Thursday, September 22, 2011

Hiking Videos

I've been experimenting with different methods of recording videos of my hikes. I've learned a lot.

Mounting my GoPro to my backpack shoulder strap didn't work out so well. Lesson: the old standard GoPro has a very wide FOV lens and the result makes any flat surface look rounded. It was annoying to watch, plus the camera wasn't always pointing where I thought it was.

I also mounted my Kodak Zi8 to the backpack shoulder strap. Lesson: the video was good, but the audio was messed up by rubbing against the mount I'd fashioned.

The GoPro chest harness mount worked well, with reservations. Lesson: the video is terrific (using the new HD model). The shots were jerky when hiking on hard surfaces like Zion NP sandstone, but smooth when hiking on soft sand in the desert. The audio is very quiet, due to the GoPro plastic case. I didn't try the 2nd case with the air holes for improved audio.

I've tried taking a series of photos every minute or so, then assembling those into a video. Lesson: very very annoying to watch. The scene changes too much between the photos, so the video is very jerky. It might work better if the photos were every 30 seconds or less.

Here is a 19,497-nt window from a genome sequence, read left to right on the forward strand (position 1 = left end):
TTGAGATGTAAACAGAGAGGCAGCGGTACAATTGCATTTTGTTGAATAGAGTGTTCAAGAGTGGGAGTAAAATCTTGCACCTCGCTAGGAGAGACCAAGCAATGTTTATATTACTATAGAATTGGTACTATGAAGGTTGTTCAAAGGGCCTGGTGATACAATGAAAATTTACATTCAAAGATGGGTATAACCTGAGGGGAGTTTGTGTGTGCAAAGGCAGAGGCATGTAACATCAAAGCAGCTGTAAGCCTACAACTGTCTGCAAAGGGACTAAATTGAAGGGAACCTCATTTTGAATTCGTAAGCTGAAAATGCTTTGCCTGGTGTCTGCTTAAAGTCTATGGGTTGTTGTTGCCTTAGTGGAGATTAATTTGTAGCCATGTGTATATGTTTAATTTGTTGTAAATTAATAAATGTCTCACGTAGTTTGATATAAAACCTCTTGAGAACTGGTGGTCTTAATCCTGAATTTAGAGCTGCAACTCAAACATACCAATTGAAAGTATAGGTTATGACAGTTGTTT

I've also recorded video and then sped it up afterward. Lesson: annoying to watch. The viewer doesn't get the sense of a hike. More annoying than enjoyable.

One of the biggest challenges has been keeping the camera steady.

During my Lost Peak hike, I tried something different. My goals were to keep the camera steady and not speed up the video. I realized that it's not necessary to record the entire hike. I used my Lumix ZS7 point-and-shoot camera. I keep it in my cargo pocket while hiking in the backcountry so I can get to it fast when I encounter wildlife.

I recorded many very short clips at sorta regular intervals. Holding the camera in my hand while walking and trying to keep it stable. Then later I strung them together in iMovie.



I'm going to use this method until I think of something better.

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